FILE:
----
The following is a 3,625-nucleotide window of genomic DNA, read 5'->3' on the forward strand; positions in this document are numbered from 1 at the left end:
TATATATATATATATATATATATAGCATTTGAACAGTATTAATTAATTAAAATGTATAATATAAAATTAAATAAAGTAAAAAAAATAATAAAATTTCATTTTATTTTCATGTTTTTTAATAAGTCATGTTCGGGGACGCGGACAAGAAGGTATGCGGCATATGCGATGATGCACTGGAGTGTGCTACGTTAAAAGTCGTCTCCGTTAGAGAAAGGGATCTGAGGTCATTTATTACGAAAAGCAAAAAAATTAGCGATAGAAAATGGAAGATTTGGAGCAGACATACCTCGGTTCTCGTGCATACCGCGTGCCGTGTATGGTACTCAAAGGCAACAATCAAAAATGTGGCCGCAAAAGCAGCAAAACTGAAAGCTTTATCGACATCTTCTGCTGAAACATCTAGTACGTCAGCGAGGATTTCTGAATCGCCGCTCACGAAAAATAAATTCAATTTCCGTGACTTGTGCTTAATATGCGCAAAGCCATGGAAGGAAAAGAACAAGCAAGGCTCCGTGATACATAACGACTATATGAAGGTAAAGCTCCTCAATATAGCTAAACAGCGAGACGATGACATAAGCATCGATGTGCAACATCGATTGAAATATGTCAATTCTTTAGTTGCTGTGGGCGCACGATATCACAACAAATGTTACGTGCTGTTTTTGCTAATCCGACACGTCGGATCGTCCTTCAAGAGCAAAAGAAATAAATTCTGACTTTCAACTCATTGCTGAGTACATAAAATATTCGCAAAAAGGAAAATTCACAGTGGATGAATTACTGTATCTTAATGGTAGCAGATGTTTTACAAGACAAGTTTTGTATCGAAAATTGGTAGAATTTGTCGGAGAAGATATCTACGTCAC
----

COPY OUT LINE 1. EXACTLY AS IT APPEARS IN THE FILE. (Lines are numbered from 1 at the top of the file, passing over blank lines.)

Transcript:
The following is a 3,625-nucleotide window of genomic DNA, read 5'->3' on the forward strand; positions in this document are numbered from 1 at the left end: